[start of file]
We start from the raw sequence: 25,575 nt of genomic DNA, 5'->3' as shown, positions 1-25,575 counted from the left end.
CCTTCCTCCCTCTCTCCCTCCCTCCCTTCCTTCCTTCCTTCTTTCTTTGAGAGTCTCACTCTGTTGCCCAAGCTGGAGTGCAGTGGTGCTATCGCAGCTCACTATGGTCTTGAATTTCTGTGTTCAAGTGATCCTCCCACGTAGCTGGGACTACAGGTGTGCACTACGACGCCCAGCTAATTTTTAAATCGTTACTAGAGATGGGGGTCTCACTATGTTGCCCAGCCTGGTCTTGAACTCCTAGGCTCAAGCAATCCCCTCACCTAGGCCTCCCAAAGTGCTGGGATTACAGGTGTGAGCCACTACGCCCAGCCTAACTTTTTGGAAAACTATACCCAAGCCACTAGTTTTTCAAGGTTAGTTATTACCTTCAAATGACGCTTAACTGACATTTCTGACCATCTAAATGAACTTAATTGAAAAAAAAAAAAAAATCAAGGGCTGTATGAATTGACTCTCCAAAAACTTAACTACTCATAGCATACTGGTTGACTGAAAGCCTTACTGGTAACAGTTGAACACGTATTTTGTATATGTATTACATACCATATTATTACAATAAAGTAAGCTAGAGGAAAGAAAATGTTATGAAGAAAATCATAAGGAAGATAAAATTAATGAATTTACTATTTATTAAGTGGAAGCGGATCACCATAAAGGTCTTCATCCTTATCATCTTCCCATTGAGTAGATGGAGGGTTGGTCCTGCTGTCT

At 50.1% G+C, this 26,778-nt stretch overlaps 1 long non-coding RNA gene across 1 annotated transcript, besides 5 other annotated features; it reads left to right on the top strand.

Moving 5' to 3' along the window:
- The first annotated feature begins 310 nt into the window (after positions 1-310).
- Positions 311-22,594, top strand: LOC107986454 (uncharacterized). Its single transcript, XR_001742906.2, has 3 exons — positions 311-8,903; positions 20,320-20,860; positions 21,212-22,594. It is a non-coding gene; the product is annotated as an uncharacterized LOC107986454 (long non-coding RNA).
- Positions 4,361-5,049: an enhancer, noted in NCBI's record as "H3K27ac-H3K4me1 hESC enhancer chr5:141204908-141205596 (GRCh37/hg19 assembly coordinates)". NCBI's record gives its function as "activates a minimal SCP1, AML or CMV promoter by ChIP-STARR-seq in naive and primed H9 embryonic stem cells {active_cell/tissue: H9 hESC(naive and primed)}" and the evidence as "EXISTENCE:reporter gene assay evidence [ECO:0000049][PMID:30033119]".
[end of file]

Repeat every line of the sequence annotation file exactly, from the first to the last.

We start from the raw sequence: 25,575 nt of genomic DNA, 5'->3' as shown, positions 1-25,575 counted from the left end.
CCTTCCTCCCTCTCTCCCTCCCTCCCTTCCTTCCTTCCTTCTTTCTTTGAGAGTCTCACTCTGTTGCCCAAGCTGGAGTGCAGTGGTGCTATCGCAGCTCACTATGGTCTTGAATTTCTGTGTTCAAGTGATCCTCCCACGTAGCTGGGACTACAGGTGTGCACTACGACGCCCAGCTAATTTTTAAATCGTTACTAGAGATGGGGGTCTCACTATGTTGCCCAGCCTGGTCTTGAACTCCTAGGCTCAAGCAATCCCCTCACCTAGGCCTCCCAAAGTGCTGGGATTACAGGTGTGAGCCACTACGCCCAGCCTAACTTTTTGGAAAACTATACCCAAGCCACTAGTTTTTCAAGGTTAGTTATTACCTTCAAATGACGCTTAACTGACATTTCTGACCATCTAAATGAACTTAATTGAAAAAAAAAAAAAAATCAAGGGCTGTATGAATTGACTCTCCAAAAACTTAACTACTCATAGCATACTGGTTGACTGAAAGCCTTACTGGTAACAGTTGAACACGTATTTTGTATATGTATTACATACCATATTATTACAATAAAGTAAGCTAGAGGAAAGAAAATGTTATGAAGAAAATCATAAGGAAGATAAAATTAATGAATTTACTATTTATTAAGTGGAAGCGGATCACCATAAAGGTCTTCATCCTTATCATCTTCCCATTGAGTAGATGGAGGGTTGGTCCTGCTGTCT

At 50.1% G+C, this 26,778-nt stretch overlaps 1 long non-coding RNA gene across 1 annotated transcript, besides 5 other annotated features; it reads left to right on the top strand.

Moving 5' to 3' along the window:
- The first annotated feature begins 310 nt into the window (after positions 1-310).
- Positions 311-22,594, top strand: LOC107986454 (uncharacterized). Its single transcript, XR_001742906.2, has 3 exons — positions 311-8,903; positions 20,320-20,860; positions 21,212-22,594. It is a non-coding gene; the product is annotated as an uncharacterized LOC107986454 (long non-coding RNA).
- Positions 4,361-5,049: an enhancer, noted in NCBI's record as "H3K27ac-H3K4me1 hESC enhancer chr5:141204908-141205596 (GRCh37/hg19 assembly coordinates)". NCBI's record gives its function as "activates a minimal SCP1, AML or CMV promoter by ChIP-STARR-seq in naive and primed H9 embryonic stem cells {active_cell/tissue: H9 hESC(naive and primed)}" and the evidence as "EXISTENCE:reporter gene assay evidence [ECO:0000049][PMID:30033119]".